Deep v. Surface Learning Surface An intention to achieve a minimum pass Non-academic priorities exceed academic ones Insufficient time Poor understanding of course or module requirements Marton and Saljo (1976) Deep Intrinsic curiosity & an intention to engage the task meaningfully Appropriate background knowledge A genuine yearning for knowledge and understanding
Ramsden’s 3 stage developmental model of teaching 1.Teaching as transmission of information (blame the student) 2.Teaching as organising student activity (blame the teacher) 3.Teaching as making learning possible (what the student does) Ramsden, 2003 Extended model - http://exchange.ac.uk/learning- and-teaching-theory-guide/thinking-about-leaning- and-teaching.html - HE Academy 2011http://exchange.ac.uk/learning- and-teaching-theory-guide/thinking-about-leaning- and-teaching.html
Theories of motivation Maslow’s Hierarchy of Needs Intrinsic – extrinsic – social – achievement (Biggs and Tang, 2011) Feather, 1982, cited by Biggs, 2007: Motivation = V x E The two variables of ‘value’ and ‘expectancy’ should be multiplied, not added And many more…….
Encouraging Deep Learning Interesting and above all relevant Objectives must be clearly stated, emphasising the relevance and need for the learning Range of delivery and assessment methods - to accommodate all learners Motivation should be considered as a by-product of good teaching not a prerequisite Active response from students Regular and constructive feedback (Biggs and Tang, 2011)
Motivation strategies Enhance students’ self-belief Enable students to work autonomously, enjoy learning relationships with others and feel they are competent to achieve their own objectives Recognise that teaching and teachers are central to engagement Create learning that is active, collaborative and fosters learning relationships Create educational experiences for students that are challenging, enriching and extend their academic abilities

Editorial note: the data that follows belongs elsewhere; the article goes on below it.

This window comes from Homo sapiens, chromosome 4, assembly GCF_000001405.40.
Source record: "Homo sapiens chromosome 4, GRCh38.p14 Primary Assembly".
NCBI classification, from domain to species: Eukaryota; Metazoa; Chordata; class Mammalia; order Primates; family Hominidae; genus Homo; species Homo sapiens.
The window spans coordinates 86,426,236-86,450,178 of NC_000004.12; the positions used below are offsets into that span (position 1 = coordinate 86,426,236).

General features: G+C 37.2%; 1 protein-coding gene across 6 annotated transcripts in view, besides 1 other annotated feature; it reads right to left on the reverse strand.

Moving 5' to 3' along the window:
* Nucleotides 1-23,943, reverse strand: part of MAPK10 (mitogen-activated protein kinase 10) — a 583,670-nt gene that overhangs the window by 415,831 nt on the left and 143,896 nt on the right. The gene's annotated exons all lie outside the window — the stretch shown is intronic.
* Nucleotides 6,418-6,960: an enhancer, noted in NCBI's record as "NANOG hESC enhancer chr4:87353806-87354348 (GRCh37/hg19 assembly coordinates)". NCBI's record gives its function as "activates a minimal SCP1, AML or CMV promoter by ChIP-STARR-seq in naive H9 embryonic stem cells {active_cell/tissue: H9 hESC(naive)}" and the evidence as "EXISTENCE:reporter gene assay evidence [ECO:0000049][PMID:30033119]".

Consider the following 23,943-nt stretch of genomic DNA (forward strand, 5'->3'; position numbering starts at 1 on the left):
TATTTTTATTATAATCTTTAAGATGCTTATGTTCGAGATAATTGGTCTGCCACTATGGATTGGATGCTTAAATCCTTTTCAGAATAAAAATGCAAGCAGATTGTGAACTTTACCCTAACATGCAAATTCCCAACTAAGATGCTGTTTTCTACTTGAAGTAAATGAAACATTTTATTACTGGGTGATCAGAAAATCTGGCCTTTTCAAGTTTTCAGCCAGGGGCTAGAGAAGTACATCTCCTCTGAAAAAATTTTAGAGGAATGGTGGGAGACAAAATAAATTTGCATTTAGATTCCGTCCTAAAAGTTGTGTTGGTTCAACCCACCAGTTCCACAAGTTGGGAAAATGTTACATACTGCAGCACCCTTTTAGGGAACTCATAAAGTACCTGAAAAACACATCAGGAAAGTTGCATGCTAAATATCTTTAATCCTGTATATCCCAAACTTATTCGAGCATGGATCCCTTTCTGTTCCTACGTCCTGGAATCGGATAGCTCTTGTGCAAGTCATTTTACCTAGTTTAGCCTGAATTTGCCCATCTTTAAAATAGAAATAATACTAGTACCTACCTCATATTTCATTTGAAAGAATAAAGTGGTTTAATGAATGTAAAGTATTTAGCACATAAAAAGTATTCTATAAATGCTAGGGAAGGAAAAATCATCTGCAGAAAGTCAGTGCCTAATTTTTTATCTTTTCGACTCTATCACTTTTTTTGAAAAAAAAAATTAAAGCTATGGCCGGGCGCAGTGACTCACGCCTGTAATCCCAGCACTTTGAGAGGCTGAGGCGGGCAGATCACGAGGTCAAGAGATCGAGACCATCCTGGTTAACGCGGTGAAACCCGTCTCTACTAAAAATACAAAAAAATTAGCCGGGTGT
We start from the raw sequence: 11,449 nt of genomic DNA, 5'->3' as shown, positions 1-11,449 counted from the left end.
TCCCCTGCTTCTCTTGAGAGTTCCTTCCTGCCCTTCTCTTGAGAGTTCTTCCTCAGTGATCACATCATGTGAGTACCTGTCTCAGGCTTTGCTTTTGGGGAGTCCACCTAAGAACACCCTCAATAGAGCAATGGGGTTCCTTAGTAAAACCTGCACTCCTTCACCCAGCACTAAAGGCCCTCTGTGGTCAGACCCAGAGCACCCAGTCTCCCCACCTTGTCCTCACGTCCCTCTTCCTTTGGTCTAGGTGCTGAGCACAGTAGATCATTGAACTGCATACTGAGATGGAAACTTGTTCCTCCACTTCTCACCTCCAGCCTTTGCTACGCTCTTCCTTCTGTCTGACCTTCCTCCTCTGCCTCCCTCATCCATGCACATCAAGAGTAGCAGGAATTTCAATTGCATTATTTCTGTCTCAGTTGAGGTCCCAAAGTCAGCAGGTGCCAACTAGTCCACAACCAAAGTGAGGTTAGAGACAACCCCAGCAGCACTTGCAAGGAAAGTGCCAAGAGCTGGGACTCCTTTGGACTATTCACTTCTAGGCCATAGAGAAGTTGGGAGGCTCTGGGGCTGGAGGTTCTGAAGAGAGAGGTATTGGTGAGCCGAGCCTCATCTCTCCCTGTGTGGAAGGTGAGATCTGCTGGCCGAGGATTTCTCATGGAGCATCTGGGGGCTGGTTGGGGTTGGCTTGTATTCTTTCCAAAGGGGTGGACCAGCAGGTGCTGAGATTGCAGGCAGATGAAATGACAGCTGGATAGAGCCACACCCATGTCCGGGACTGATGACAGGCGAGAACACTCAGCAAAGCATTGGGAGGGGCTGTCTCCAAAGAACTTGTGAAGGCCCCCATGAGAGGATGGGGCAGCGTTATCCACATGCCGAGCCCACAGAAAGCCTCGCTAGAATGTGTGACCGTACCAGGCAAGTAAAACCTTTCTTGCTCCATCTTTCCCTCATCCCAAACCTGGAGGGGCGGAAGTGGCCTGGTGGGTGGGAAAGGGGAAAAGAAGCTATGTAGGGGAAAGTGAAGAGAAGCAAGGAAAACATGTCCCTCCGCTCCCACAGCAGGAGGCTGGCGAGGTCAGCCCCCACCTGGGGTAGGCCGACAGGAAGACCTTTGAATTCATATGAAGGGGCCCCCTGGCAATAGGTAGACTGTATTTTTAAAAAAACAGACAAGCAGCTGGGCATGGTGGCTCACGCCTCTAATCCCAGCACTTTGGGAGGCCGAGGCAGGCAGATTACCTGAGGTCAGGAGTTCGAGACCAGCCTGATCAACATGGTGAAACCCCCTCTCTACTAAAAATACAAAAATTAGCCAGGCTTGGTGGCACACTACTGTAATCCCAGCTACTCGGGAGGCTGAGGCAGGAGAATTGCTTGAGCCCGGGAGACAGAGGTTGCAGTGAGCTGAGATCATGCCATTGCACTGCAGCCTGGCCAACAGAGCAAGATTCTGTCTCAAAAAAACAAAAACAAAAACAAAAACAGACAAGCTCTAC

Motivation strategies (2) Ensure institutional cultures are welcoming to students from diverse backgrounds Invest in a variety of support services Adapt to changing student expectations Enable students to become active citizens to develop their social and cultural capital Enable students to develop their social and cultural capital (Zepke and Leach, 2010)
Discussion To what extent do the theories explain the behaviour of our students? What is the impact of technology / customer culture / others? What are the unique challenges of different disciplines? What strategies do we currently use to motivate our students? What else might we try in the future?
References and reading Biggs, J. and Tang, C. (2011) Teaching for Quality Learning at University: What the Student Does. Buckingham: SRHE. Marton F. and Säljö R. (1976) On qualitative differences in learning. – Outcome and Process’ British Journal of Educational Psychology 46, pp. 4- 11. Ramsden, P. (2003) Learning to Teach in Higher Education. (Second edition) London: Kogan Page. Zepke N and Leach L (2010) Improving Student Engagement: Ten proposals for action. Active Learning in Higher Education 11 (3) 167-177.